Focusing on Hermann von Helmholtz, this study addresses one of the nineteenth century’s most important German natural scientists. Among his most well-known contributions to science are the invention of the ophthalmoscope and grou- breaking work towards formulating the law of the conservation of energy. The volume of his work, reaching from medicine to physiology to physics and epis- mology, his impact on the development of the sciences far beyond German borders, and the contribution he made to the organization and popularization of research, all established Helmholtz’s prominence both in the academic world and in public cultural life. Helmholtz was also one of the last representatives of a conception of nature that strove to reduce all phenomena to matter in motion. In reaction to the increasingly insurmountable difficulties that program had in fulfilling its own standards for s- entific explanation, he developed elements of a modern understanding of science that have remained of fundamental importance to this day.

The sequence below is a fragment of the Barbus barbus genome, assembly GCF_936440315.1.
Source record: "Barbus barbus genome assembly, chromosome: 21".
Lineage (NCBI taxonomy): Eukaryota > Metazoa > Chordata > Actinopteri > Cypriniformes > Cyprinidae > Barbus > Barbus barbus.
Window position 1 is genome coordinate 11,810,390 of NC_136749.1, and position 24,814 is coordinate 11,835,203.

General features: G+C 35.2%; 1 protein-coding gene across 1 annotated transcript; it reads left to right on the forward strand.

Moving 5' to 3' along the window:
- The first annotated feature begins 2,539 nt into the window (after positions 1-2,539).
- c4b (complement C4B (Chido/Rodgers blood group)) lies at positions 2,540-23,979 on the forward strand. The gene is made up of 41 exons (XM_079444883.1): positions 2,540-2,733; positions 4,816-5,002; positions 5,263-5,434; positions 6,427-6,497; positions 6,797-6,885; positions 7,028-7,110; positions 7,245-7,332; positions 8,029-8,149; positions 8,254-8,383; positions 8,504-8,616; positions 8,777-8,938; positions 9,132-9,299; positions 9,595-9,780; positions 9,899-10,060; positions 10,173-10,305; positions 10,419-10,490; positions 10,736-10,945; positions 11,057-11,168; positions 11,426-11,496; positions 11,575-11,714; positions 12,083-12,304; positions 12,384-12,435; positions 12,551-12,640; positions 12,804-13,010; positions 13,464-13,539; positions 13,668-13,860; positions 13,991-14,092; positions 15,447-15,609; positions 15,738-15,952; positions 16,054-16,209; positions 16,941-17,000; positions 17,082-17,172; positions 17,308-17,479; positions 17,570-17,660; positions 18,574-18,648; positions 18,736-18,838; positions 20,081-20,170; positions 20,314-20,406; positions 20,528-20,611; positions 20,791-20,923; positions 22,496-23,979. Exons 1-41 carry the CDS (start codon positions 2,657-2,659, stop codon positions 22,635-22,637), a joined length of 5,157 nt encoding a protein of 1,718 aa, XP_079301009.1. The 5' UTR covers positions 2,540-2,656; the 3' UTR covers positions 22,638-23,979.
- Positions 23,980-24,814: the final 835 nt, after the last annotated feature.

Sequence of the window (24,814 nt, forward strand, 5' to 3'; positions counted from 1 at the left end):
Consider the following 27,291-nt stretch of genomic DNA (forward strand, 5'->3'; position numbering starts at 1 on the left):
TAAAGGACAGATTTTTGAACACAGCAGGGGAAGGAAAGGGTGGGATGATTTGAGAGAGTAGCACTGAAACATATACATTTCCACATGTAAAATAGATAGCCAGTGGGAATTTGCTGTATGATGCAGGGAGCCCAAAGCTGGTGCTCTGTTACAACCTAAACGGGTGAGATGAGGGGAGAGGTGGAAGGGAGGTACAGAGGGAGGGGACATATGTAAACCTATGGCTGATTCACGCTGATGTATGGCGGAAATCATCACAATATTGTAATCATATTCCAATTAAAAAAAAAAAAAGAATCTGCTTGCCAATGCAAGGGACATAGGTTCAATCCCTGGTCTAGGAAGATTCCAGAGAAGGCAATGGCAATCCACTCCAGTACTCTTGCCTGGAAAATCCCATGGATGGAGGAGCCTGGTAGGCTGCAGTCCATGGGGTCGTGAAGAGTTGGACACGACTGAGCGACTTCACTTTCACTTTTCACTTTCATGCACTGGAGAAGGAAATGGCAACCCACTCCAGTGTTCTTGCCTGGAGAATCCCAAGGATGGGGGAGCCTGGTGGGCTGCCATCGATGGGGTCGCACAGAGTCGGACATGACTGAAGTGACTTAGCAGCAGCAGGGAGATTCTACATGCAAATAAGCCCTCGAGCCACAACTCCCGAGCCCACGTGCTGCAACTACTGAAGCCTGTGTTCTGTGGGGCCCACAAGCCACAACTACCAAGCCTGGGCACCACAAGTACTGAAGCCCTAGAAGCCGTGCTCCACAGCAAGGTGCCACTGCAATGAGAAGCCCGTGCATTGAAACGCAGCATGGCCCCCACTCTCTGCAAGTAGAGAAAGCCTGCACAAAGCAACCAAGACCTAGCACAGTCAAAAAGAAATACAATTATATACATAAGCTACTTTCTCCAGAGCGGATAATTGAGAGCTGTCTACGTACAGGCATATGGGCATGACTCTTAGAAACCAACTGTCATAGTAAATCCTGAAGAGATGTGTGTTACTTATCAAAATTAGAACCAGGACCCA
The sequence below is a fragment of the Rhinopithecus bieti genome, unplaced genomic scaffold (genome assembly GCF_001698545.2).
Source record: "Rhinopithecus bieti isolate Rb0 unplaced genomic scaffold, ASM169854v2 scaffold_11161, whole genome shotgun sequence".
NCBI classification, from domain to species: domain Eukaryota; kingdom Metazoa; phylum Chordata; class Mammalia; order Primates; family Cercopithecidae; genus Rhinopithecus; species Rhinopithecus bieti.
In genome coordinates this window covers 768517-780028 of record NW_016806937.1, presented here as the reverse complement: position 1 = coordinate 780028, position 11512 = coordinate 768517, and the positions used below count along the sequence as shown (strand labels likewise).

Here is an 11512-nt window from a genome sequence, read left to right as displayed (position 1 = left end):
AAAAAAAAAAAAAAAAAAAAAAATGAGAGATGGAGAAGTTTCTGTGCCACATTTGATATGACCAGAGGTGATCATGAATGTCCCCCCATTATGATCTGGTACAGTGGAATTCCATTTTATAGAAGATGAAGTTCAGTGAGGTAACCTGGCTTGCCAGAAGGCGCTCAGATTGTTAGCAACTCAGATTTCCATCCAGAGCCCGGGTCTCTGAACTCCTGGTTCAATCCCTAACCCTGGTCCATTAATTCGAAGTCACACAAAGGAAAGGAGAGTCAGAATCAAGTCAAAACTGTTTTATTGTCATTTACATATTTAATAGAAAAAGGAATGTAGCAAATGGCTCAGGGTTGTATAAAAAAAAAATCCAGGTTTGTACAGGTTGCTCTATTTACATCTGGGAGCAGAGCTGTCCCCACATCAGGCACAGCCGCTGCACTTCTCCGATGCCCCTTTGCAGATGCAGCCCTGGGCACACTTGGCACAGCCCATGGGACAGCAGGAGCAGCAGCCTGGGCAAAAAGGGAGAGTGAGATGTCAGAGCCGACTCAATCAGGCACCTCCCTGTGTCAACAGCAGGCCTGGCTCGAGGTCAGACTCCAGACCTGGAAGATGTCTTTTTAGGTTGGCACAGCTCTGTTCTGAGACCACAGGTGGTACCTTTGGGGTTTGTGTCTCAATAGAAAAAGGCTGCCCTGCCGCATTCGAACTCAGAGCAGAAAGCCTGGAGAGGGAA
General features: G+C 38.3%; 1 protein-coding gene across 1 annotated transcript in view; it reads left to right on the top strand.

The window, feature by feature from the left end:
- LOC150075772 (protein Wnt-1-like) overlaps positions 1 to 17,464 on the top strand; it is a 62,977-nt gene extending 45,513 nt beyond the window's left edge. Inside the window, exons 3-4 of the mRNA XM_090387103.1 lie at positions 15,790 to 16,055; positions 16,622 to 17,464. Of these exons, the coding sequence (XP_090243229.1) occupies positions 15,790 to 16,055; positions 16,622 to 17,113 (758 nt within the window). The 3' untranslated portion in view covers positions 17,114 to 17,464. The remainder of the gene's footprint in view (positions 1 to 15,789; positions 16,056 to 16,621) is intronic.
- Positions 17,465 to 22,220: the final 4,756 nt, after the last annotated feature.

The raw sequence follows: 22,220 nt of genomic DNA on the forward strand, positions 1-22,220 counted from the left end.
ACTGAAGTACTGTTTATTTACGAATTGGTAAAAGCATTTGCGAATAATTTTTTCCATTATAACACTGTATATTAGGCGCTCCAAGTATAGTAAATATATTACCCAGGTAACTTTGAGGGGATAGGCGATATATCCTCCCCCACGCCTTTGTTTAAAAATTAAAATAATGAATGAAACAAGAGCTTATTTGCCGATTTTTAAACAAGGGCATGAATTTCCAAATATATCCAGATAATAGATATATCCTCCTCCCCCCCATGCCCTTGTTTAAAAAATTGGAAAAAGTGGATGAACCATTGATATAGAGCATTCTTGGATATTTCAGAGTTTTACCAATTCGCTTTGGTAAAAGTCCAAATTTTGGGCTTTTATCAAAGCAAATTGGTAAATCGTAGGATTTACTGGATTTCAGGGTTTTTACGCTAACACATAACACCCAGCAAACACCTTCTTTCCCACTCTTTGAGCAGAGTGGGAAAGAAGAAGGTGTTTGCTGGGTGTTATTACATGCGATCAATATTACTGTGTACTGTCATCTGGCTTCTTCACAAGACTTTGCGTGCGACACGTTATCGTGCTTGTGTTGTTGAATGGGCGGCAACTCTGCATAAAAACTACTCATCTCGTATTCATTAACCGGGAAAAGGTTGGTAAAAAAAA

Hermann von Helmholtz’s Mechanism: The Loss of Certainty
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